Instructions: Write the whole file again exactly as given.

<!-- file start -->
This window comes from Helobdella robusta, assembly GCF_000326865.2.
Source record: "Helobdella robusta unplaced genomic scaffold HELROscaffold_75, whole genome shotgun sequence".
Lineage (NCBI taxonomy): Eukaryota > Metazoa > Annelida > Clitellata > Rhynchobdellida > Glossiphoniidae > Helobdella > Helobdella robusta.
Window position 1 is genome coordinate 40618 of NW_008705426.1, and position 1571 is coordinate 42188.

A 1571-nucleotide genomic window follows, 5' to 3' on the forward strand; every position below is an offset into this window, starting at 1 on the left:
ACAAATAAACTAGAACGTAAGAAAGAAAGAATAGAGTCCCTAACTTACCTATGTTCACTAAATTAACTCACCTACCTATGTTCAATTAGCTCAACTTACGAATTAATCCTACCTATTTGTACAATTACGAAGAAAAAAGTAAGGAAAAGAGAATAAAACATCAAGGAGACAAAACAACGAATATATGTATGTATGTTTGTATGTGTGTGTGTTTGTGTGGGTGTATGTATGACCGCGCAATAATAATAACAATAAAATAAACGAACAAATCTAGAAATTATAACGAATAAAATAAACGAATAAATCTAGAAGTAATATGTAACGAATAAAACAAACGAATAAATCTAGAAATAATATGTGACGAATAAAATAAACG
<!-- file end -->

This window comes from Helobdella robusta, assembly GCF_000326865.2.
Source record: "Helobdella robusta unplaced genomic scaffold HELROscaffold_75, whole genome shotgun sequence".
Lineage (NCBI taxonomy): Eukaryota > Metazoa > Annelida > Clitellata > Rhynchobdellida > Glossiphoniidae > Helobdella > Helobdella robusta.
Window position 1 is genome coordinate 40618 of NW_008705426.1, and position 1571 is coordinate 42188.

A 1571-nucleotide genomic window follows, 5' to 3' on the forward strand; every position below is an offset into this window, starting at 1 on the left:
ACAAATAAACTAGAACGTAAGAAAGAAAGAATAGAGTCCCTAACTTACCTATGTTCACTAAATTAACTCACCTACCTATGTTCAATTAGCTCAACTTACGAATTAATCCTACCTATTTGTACAATTACGAAGAAAAAAGTAAGGAAAAGAGAATAAAACATCAAGGAGACAAAACAACGAATATATGTATGTATGTTTGTATGTGTGTGTGTTTGTGTGGGTGTATGTATGACCGCGCAATAATAATAACAATAAAATAAACGAACAAATCTAGAAATTATAACGAATAAAATAAACGAATAAATCTAGAAGTAATATGTAACGAATAAAACAAACGAATAAATCTAGAAATAATATGTGACGAATAAAATAAACG